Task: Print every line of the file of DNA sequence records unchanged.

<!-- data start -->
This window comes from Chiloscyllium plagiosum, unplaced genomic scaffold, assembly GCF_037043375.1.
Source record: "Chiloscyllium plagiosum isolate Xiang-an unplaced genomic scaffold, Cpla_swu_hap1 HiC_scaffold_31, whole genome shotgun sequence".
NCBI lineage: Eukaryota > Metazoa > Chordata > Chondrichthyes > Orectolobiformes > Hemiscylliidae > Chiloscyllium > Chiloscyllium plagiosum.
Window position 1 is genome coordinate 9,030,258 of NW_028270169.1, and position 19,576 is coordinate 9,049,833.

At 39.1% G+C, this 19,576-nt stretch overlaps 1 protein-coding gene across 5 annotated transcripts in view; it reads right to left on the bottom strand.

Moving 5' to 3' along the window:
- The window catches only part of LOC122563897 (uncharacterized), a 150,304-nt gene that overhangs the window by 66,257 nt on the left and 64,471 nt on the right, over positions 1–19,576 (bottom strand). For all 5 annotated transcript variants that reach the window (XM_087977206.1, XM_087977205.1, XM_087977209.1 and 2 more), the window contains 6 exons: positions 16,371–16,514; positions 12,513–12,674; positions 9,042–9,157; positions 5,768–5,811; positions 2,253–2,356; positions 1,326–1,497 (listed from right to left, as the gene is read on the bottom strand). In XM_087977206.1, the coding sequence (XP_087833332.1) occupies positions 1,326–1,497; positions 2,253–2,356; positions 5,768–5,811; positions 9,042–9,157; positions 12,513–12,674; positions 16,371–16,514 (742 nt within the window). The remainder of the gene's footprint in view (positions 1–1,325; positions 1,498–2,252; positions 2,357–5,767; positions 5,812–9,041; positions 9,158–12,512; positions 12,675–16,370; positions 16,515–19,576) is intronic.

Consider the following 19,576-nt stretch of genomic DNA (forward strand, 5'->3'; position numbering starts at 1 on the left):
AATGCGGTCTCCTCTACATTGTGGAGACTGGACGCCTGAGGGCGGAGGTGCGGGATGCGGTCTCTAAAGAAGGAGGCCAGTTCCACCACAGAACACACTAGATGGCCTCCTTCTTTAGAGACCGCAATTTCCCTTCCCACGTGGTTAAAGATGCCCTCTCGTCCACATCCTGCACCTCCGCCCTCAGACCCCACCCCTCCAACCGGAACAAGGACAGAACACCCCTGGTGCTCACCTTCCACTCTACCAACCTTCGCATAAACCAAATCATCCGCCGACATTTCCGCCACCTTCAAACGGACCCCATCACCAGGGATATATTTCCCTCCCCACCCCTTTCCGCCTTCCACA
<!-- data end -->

This window comes from Chiloscyllium plagiosum, unplaced genomic scaffold, assembly GCF_037043375.1.
Source record: "Chiloscyllium plagiosum isolate Xiang-an unplaced genomic scaffold, Cpla_swu_hap1 HiC_scaffold_31, whole genome shotgun sequence".
NCBI lineage: Eukaryota > Metazoa > Chordata > Chondrichthyes > Orectolobiformes > Hemiscylliidae > Chiloscyllium > Chiloscyllium plagiosum.
Window position 1 is genome coordinate 9,030,258 of NW_028270169.1, and position 19,576 is coordinate 9,049,833.

At 39.1% G+C, this 19,576-nt stretch overlaps 1 protein-coding gene across 5 annotated transcripts in view; it reads right to left on the bottom strand.

Moving 5' to 3' along the window:
- The window catches only part of LOC122563897 (uncharacterized), a 150,304-nt gene that overhangs the window by 66,257 nt on the left and 64,471 nt on the right, over positions 1–19,576 (bottom strand). For all 5 annotated transcript variants that reach the window (XM_087977206.1, XM_087977205.1, XM_087977209.1 and 2 more), the window contains 6 exons: positions 16,371–16,514; positions 12,513–12,674; positions 9,042–9,157; positions 5,768–5,811; positions 2,253–2,356; positions 1,326–1,497 (listed from right to left, as the gene is read on the bottom strand). In XM_087977206.1, the coding sequence (XP_087833332.1) occupies positions 1,326–1,497; positions 2,253–2,356; positions 5,768–5,811; positions 9,042–9,157; positions 12,513–12,674; positions 16,371–16,514 (742 nt within the window). The remainder of the gene's footprint in view (positions 1–1,325; positions 1,498–2,252; positions 2,357–5,767; positions 5,812–9,041; positions 9,158–12,512; positions 12,675–16,370; positions 16,515–19,576) is intronic.

Consider the following 19,576-nt stretch of genomic DNA (forward strand, 5'->3'; position numbering starts at 1 on the left):
AATGCGGTCTCCTCTACATTGTGGAGACTGGACGCCTGAGGGCGGAGGTGCGGGATGCGGTCTCTAAAGAAGGAGGCCAGTTCCACCACAGAACACACTAGATGGCCTCCTTCTTTAGAGACCGCAATTTCCCTTCCCACGTGGTTAAAGATGCCCTCTCGTCCACATCCTGCACCTCCGCCCTCAGACCCCACCCCTCCAACCGGAACAAGGACAGAACACCCCTGGTGCTCACCTTCCACTCTACCAACCTTCGCATAAACCAAATCATCCGCCGACATTTCCGCCACCTTCAAACGGACCCCATCACCAGGGATATATTTCCCTCCCCACCCCTTTCCGCCTTCCACA